“Those who make the argument that gold has some room to grow could be right,” Brouwer said, particularly considering that most financial institutions have been slow in adding gold- or commodities-oriented funds to their investment offerings. Despite the enthusiasm for gold, he noted, “it has not hit mainstream yet.” Read more: Why gold is a bad investment.
Against that backdrop, here’s how three retail investors have been using gold in their portfolios:
“I started being curious about things that had tangible value” during a stint in the real-estate business, said Brendan Miller, 37, a green-energy consultant in Santa Fe, New Mexico. The U.S. has been “printing lots and lots of money” not linked to anything of real value, he added.
“My experience is that we do not have an efficient market,” Miller said. Coming out of college in the late 1990s, he endured the dot.com boom-and-bust only to run headlong into the real estate boom-and-bust.
Meanwhile, he derides stock investing as a never-ending cycle where people chase returns only to create more bubbles, he said.
Miller has set aside some of his investment money, which he likes to call his “risky money pool,” to speculate in gold futures. Although he has held on to some physical gold and silver, “I’m not a buy-and-hold person ... I believe you are going to see a boom and bust in gold too.”
Miller estimated he has multiplied his initial investment in gold futures fourfold since he first started, about six years ago. He began with physical gold and tried options before switching mostly to futures contracts.
As part of an effort to diversify his holdings, he tried his hand at currency trading. “That I lost sleep over,” he said.
With gold he trusts his own basic technical analysis, Miller said. He recently took profits when gold futures neared $1,830 an ounce in mid-September, on its way down from a record $1,891.90 an ounce in August.
Miller bought back into gold at around $1,745 an ounce. Gold futures currently reflect about 5% of his portfolio, which also includes some stocks and retirement savings.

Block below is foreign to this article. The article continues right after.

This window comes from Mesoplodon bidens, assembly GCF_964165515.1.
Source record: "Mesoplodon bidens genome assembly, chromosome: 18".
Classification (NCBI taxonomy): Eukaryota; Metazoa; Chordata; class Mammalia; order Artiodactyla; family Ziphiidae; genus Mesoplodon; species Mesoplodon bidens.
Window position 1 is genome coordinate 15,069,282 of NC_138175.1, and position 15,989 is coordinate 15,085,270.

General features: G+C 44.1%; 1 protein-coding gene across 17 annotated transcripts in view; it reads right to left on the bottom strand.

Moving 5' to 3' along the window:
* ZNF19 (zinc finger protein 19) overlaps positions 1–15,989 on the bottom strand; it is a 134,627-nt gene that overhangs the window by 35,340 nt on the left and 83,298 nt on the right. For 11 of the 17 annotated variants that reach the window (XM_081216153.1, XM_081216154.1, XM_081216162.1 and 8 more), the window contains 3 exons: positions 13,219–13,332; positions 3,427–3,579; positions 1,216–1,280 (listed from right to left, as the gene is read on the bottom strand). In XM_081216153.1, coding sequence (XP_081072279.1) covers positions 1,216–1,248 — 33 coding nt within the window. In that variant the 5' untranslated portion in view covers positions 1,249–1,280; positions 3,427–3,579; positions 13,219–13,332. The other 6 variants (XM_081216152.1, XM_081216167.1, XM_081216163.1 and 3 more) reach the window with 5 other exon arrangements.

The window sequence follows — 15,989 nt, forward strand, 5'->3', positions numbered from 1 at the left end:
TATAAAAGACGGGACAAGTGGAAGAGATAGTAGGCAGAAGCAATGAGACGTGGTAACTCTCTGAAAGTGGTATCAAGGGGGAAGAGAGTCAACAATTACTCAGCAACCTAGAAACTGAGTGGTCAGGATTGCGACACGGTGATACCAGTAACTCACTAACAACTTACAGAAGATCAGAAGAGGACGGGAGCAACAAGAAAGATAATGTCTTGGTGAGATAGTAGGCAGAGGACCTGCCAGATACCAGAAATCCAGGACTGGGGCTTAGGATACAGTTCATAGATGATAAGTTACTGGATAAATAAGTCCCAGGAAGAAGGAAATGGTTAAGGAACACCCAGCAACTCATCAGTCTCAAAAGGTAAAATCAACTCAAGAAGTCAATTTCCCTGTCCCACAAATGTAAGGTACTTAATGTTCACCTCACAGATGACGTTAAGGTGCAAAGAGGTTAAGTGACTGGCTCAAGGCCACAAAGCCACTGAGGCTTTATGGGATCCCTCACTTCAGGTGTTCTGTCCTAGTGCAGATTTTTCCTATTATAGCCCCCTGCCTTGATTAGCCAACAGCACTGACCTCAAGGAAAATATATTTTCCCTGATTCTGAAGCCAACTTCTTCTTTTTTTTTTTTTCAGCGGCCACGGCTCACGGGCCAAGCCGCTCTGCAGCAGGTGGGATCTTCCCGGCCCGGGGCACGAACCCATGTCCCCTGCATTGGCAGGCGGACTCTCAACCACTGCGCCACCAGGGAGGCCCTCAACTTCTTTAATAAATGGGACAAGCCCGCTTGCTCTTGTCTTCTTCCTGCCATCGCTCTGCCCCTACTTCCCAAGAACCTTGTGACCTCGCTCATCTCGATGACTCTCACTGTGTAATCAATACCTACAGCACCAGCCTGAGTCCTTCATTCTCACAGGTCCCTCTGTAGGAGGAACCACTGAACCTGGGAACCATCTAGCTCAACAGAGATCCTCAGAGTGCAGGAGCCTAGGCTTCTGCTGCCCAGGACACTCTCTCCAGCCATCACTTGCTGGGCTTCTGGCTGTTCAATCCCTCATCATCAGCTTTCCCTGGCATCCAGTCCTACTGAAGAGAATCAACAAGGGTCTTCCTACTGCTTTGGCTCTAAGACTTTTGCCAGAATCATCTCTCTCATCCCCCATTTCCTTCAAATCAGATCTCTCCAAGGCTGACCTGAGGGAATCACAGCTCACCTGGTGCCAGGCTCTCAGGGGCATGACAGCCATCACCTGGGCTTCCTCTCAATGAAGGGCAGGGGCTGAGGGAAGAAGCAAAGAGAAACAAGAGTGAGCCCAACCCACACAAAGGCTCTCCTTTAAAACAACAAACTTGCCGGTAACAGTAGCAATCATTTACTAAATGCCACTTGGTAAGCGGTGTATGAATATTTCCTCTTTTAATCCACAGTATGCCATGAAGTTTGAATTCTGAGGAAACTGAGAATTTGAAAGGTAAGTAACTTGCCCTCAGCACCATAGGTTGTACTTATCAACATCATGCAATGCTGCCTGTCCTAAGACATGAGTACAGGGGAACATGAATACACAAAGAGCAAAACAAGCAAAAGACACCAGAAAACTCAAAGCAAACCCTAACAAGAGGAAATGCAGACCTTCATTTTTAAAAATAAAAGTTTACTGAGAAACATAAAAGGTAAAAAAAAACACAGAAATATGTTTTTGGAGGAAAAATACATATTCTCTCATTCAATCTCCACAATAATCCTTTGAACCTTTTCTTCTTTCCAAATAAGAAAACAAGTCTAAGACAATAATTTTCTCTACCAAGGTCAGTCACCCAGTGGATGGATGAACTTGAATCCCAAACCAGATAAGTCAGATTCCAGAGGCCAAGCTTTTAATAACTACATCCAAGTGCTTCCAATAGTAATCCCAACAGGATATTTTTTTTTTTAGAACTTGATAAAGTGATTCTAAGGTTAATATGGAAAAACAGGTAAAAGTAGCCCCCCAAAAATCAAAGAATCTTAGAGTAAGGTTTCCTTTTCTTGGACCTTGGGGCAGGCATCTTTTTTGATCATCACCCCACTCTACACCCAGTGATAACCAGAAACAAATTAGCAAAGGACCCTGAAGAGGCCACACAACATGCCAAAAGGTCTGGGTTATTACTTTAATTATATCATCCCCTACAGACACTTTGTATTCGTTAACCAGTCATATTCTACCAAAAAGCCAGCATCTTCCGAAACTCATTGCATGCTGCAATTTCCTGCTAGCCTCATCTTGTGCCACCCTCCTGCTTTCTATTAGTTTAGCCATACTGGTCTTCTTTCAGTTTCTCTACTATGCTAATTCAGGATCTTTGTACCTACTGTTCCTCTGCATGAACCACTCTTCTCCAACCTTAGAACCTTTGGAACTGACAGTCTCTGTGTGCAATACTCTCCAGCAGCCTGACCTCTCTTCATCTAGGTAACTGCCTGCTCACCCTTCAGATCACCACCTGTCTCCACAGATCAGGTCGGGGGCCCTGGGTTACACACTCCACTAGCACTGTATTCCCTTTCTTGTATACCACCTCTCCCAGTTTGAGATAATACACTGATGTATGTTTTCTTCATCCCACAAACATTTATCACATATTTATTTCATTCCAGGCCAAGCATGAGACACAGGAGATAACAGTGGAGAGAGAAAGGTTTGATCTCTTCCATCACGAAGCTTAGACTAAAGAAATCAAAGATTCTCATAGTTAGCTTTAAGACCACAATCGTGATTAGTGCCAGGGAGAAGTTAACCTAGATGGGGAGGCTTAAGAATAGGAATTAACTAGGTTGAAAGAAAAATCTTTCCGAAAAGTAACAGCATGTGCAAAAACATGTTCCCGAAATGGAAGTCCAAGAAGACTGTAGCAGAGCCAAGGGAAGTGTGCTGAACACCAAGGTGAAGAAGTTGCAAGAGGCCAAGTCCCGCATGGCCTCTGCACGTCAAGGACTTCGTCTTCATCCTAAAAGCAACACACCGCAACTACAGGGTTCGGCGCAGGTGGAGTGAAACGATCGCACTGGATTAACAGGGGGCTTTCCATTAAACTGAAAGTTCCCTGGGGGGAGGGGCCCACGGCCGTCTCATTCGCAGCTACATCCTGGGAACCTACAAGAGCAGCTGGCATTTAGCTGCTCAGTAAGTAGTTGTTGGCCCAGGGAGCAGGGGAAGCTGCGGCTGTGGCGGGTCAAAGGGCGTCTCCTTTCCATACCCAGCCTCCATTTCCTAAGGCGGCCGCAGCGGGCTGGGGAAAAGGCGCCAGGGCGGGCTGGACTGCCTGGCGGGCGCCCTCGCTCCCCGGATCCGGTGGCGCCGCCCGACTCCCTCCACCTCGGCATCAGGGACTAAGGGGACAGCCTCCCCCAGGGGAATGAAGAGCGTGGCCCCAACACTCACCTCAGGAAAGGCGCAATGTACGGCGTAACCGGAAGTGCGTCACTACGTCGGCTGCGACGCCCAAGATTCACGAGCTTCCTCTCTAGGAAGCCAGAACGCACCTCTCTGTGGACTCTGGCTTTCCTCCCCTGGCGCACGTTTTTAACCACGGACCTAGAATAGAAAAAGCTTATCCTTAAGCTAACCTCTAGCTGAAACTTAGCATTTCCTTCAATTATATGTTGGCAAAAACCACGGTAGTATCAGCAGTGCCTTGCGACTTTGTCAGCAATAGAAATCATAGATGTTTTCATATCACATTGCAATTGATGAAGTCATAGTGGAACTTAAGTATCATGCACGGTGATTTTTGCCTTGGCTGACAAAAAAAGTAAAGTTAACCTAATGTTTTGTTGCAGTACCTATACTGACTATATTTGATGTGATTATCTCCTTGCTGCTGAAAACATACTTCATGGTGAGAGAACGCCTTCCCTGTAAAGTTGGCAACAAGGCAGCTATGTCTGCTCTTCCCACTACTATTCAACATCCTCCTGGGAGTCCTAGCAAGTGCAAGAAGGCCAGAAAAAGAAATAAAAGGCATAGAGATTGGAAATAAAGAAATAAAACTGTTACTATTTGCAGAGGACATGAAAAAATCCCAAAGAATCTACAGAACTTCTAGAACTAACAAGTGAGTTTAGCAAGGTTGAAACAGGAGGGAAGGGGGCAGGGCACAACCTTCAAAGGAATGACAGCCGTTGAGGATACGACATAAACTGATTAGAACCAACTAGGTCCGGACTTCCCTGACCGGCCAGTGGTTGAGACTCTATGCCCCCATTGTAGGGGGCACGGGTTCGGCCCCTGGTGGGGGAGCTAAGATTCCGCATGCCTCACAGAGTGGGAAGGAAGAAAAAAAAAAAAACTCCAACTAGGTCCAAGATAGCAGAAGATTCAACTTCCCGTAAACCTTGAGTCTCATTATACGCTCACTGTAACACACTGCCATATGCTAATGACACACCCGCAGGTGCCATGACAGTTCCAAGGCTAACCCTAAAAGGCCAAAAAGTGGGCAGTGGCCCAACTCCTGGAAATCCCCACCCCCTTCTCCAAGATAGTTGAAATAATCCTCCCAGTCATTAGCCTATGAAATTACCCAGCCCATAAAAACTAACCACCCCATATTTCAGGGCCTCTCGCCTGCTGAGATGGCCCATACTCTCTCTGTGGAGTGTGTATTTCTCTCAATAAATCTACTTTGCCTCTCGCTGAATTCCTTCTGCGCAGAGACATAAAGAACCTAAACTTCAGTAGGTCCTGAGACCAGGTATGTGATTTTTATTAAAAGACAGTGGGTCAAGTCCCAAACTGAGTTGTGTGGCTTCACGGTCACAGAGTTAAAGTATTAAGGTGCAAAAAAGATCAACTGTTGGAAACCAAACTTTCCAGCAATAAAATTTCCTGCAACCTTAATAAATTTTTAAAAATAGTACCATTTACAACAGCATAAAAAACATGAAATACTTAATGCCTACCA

“In inflation-adjusted terms we’re not where (gold) should be,” Miller said. “Gold is likely to go higher.” Some of his friends wish they’d followed his advice earlier, he added. Said Miller: “Obviously my credibility has increased over time.”
The physical gold buyer
For Rich Wilson, 32, an account manager at an energy firm in Louisville, Ky., gold is about confidence.
His first stock investment was in a mining company; an uncle bought the shares for him when he was born, he said. After college, Wilson become more involved with gold. He and his wife wanted something that would not lose value or evaporate in an instant.
“We want to make sure we have assets to leave behind,” Wilson said. “With one son and another on the way, we want to be able to help them out in later stages in their lives.”
So Wilson has bought physical gold. “I am not expecting a return necessarily,” he said, “but preservation of wealth.”
Before 2008 and the height of the financial crisis, less than 10% of his portfolio was in gold-backed exchange-traded funds and mining stocks.
He then switched to physical gold out of fear of losing purchasing power. “I wanted a hedge in my own portfolio,” he said. Physical gold makes up about a quarter of his assets.
The financial crisis also put Ryan Prinz firmly on the path of gold ownership, although eventually he fell out of love with the metal.
Prinz, 24, works at a small startup company in Chicago and was a finance major in college. He became intrigued with gold for its proven ability to protect against inflation and hyperinflation.
Even though he doesn’t necessarily believe the global economy is on such a dangerous course, “I don’t want to live in a world where gold is more than $5,000 an ounce,” he said.
Some analysts have called for gold to hit $5,000 and beyond in a matter of months, although such views mostly come from a small group of vocal gold supporters.
Prinz invested in gold in 2009, and eventually it comprised 10% of his portfolio. But by October he’d sold his last ounce.
“I’m at peace with it,” Prinz said. After making and losing money in gold, he said he’s realized his main interests are not return-centric or motivated by performance.
Instead, he describes his relationship with gold as mostly an intellectual pursuit. “It was academic,” he said, “in the sense that I saw a lot of underpinning in the gold market, the debate engrossed me, and I saw it as a way to learn more about markets and the political and monetary issues surrounding them.”
Prinz has moved most of his money to cash and short- and medium-term Treasurys.
“I would say (investing in gold) is completely off the table,” he said. “I have recently used the proceeds to buy an amazing upright piano. So you could say I’ve shifted my portfolio from gold to ivory.”